Throughout each premed virtual shadowing session, you will actively participate by answering and asking questions about the week’s proposed case. Like an in-person shadowing experience, we strive to stimulate students intellectually and ultimately reaffirm their interest in medicine.
Introduction – Acute Compartment Syndrome
Compartment syndrome is a dangerous condition which results in increasing inflammation within the affected compartment (typically muscle) and leads to increasing pressures and eventual irreversible ischemic damage to the muscle, nerves, and vasculature. Musculature compartments are defined by their separation via fascial layers (a connective tissue). Fascia is not flexible, so when swelling occurs, the affected compartment gets tighter but is not able to expand to compensate for the increasing pressures. It is considered a surgical emergency and requires a procedure called a fasciotomy in order to save the affected limb. It commonly occurs in the lower extremities, but is also possible in other areas of the body, such as the abdomen. It is generally caused by trauma, casts for broken bones which are set too tightly, and burns resulting in circumferential eschars (scabs).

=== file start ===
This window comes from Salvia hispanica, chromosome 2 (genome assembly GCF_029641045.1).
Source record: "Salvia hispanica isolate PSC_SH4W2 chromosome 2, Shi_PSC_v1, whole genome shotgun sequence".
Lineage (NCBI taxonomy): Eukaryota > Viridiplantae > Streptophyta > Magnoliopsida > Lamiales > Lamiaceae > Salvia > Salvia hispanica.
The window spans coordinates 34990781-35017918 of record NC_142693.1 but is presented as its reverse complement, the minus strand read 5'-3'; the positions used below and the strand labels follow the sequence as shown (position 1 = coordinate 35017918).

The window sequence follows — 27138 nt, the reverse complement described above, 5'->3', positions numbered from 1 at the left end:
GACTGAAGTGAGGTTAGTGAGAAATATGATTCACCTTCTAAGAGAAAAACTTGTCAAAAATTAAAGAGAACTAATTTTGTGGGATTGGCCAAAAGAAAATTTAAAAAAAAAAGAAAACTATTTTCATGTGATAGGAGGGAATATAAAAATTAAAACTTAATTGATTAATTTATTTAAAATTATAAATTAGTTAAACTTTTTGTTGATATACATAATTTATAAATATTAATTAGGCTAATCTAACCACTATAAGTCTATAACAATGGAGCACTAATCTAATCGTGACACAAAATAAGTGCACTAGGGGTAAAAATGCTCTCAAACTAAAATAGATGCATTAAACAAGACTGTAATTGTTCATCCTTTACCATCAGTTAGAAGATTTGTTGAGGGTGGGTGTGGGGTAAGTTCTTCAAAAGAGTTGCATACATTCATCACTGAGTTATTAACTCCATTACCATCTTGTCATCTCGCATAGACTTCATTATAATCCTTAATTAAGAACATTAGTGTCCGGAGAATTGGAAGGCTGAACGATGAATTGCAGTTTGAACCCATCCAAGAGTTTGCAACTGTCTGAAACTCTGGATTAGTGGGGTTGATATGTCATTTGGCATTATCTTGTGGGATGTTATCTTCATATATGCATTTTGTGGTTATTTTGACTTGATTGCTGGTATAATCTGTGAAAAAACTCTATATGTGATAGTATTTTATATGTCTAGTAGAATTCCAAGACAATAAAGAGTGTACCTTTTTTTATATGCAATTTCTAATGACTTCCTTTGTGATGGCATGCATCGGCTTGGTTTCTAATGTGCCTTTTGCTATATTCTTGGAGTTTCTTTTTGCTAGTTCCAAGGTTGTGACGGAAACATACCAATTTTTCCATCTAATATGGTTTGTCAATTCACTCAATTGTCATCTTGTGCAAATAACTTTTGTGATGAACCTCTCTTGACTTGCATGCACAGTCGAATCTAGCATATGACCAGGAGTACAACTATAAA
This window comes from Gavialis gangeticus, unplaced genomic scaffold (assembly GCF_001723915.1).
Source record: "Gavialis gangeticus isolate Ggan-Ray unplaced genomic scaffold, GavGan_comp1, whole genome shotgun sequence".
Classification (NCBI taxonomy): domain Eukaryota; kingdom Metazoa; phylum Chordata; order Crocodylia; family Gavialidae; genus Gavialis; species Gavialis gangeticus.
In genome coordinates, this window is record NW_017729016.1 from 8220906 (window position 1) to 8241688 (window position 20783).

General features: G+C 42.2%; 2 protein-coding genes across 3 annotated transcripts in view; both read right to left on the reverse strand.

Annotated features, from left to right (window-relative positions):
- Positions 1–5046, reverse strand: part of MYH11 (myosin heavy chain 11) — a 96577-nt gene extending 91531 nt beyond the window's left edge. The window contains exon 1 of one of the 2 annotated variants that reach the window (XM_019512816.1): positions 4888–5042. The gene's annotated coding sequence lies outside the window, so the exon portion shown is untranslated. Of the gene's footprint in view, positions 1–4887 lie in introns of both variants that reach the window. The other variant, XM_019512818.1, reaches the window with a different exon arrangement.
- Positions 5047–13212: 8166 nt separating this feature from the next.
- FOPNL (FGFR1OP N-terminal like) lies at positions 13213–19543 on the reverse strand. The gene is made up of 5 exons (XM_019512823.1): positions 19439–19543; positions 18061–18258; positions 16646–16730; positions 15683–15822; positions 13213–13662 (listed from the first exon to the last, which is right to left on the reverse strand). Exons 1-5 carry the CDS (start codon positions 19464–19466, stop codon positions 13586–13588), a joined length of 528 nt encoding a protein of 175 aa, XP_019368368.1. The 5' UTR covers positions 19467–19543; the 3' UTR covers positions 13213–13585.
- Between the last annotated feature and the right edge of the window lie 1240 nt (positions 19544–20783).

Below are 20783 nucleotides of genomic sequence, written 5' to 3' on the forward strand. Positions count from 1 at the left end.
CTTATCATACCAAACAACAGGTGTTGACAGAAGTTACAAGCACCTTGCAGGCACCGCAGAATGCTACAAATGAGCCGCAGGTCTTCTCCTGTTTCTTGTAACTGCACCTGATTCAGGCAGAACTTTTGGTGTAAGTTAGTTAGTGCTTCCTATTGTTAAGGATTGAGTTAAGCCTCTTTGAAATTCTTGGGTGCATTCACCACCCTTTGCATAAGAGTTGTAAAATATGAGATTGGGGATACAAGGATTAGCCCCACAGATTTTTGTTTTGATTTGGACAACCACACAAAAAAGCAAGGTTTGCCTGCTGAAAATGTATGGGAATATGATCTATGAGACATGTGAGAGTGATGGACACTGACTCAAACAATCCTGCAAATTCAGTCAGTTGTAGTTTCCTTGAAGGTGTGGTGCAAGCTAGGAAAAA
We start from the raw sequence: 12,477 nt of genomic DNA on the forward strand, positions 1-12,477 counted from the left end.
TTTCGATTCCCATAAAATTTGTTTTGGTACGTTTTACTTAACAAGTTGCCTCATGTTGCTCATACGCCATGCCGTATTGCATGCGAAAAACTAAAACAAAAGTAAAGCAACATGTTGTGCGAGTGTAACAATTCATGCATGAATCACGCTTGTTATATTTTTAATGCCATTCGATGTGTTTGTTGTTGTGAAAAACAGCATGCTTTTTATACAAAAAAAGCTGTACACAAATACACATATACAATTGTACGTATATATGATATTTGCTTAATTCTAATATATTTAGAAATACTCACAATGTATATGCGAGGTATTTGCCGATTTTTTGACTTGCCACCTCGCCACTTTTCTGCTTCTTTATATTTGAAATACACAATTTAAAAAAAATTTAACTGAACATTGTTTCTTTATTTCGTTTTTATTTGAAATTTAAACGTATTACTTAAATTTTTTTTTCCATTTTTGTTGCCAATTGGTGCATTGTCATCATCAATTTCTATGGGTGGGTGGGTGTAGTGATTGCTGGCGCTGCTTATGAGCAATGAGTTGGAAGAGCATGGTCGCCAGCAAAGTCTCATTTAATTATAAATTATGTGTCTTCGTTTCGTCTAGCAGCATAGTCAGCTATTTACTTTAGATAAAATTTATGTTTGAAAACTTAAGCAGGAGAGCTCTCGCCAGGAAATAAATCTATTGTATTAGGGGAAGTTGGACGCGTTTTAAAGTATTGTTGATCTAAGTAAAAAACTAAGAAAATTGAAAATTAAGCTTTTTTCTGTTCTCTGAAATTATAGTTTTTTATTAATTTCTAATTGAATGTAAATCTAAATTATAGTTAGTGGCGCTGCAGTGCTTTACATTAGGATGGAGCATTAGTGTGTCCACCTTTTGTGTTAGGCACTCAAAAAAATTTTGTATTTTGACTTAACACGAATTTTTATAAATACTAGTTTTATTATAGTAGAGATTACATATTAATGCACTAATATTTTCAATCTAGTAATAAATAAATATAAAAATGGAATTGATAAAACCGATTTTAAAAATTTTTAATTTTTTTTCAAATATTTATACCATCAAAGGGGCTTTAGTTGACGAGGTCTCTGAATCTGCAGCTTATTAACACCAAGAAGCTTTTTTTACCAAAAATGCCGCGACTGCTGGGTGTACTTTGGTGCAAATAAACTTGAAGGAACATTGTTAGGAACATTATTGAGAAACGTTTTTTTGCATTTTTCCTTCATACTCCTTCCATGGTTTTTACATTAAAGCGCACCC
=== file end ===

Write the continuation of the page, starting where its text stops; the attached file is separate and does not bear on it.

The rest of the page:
Medical Jargon (revisit this section as you go through the case and physical exam so you understand the terminology).
A 28-year-old female presents to the emergency department with a chief complaint of right lower leg pain. Patient states that about 2 hours ago she was in her yard cutting down trees when a large branch suddenly fell onto her right lower leg, briefly pinning her to the ground. After the branch was removed, she noted immediate sharp pain, redness of the skin, and tenderness to touch. Since the incident, she has developed worsening sharp pain and decreased sensation to touch. She is not able to bear weight on the leg and has minimal ability to move her right toes and ankle. She has tried icing and ibuprofen for the pain, but says nothing is making the pain better. She says her leg is feeling “tight” and the pain has become unbearable. She is worried that she broke a bone and would like to get imaging…
In order to best treat your future patients, you must think carefully about your assessment (differential diagnosis) and be able to rule out the other conditions that may develop in a similar fashion. For our patient, we want to consider the following:
Take home points